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With Complex Cases Come Synergy and Serendipity: Diagnosing ROHHAD

With Complex Cases Come Synergy and Serendipity: Diagnosing ROHHAD

David W. Cooke

Pediatric endocrinologist David W. Cooke

This article originally appeared in the Fall 2008 issue of Hopkins Children’s magazine.

The patient, a 3-year-old girl, had arrived in the middle of the night with elevated blood pressure and heart rate and what first-year resident Melanie Nies characterized as a “striking presentation.” The girl’s weight had suddenly shot up – 25 lbs. in one month – and she had been sleep walking and experiencing night terrors and a seizure.

Also, she had changed from an engaging little girl to an angry, withdrawn child obsessed with laying her clothes on her bed each morning. “It seemed almost ritualistic, and OCD (obsessive compulsive disorder) was one of the first diagnoses we entertained,” says Nies.

But pediatric endocrinologist and ward attending David Cooke zeroed in on the weight gain and considered Cushing’s Syndrome – caused by prolonged exposure to high levels of the hormone cortisol. Cooke didn't believe she had Cushings because it's rare in young children, but he had to show she didn't have it because of her Cushing’s-like symptoms of hypertension and weight gain. Initial salivary tests indicated high cortisol levels, but Cooke learned the parents had collected the saliva samples at 9 p.m. rather than midnight as specified, which tainted the results. A second round of tests showed normal levels.

Another disorder associated with problem behaviors and excessive eating, Prader-Willi Syndrome, was also considered but then discarded because the child lacked a history of neonatal hypotonia, or decreased muscle tone, and the characteristic small hands and feet associated with the syndrome.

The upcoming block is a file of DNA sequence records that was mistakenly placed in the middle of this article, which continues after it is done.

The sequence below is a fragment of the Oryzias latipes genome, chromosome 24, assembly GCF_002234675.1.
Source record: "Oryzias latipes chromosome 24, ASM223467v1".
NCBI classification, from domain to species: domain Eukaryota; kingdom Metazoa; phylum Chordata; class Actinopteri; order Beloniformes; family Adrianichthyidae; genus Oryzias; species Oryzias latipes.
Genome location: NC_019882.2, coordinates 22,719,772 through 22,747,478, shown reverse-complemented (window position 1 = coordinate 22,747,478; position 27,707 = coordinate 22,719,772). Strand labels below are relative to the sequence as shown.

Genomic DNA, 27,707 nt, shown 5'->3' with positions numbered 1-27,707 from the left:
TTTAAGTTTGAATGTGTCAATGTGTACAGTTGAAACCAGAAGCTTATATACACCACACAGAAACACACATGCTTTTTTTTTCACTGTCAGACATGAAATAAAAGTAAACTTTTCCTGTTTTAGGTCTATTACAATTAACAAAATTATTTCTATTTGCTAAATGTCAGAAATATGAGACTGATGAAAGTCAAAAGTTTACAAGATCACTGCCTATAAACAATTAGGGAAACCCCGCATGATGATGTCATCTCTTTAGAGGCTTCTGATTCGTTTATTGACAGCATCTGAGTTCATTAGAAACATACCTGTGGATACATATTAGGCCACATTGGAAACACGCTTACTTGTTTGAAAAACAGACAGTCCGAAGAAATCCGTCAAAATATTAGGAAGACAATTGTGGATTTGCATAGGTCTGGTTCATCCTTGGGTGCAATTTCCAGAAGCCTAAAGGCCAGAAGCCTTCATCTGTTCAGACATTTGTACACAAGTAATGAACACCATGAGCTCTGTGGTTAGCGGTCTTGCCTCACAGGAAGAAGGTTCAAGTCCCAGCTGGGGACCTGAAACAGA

Next, Cooke considered pheochromocytoma – a tumor of the adrenal gland – which would help explain the hypertension and increased heart rate. But like Cushing’s, the condition is very rare in 3-year-olds.

When blood tests showed elevated levels of metanephrine, Cooke started thinking neuroblastoma, an early childhood cancer that typically forms in the adrenal glands. Indeed, CT and MRI indicated there was a tumor near the spine, a site more typical for a neuroblastoma than a pheochromocytoma. Then serendipity played a hand when senior pediatric resident Hema Dave reviewed the literature and found an association between neuroblastomas and paraneoplastic syndrome – a rare degenerative disorder of unknown origins, though one hypothesis is that it may be an autoimmune reaction to a tumor. The syndrome’s symptoms include loss of muscle tone, sleep disturbances, and seizures, all of which the child had experienced.

Pieces of the puzzle were falling into place but Cooke and pediatric oncologist Ido Paz-Priel, also brought into the case, were still confounded by the rare constellation of symptoms and the findings. What would tie together the obesity, neuroblastoma, autoimmune and hyperdynamic problems?

Then serendipity played another hand during a case conference presented by endocrine fellow Stephen Djedjos on a similar case six months earlier, which fell under a rare syndrome called ROHHAD, or Rapid-Onset Obesity, Hypothalamic Dysfunction, Hypoventilation and Autonomic Dysregulation.

“I realized that ROHHAD and our case really have got to be the same thing,” says Cooke. “The overlap of findings is almost complete.”

By Gary Logan

NOTE: On Wednesday, Jan. 12, 2011, the TV show Mystery Diagnosis tells the story of Dr. Cooke's diagnosis of ROHHAD in a 3-year-old patient.


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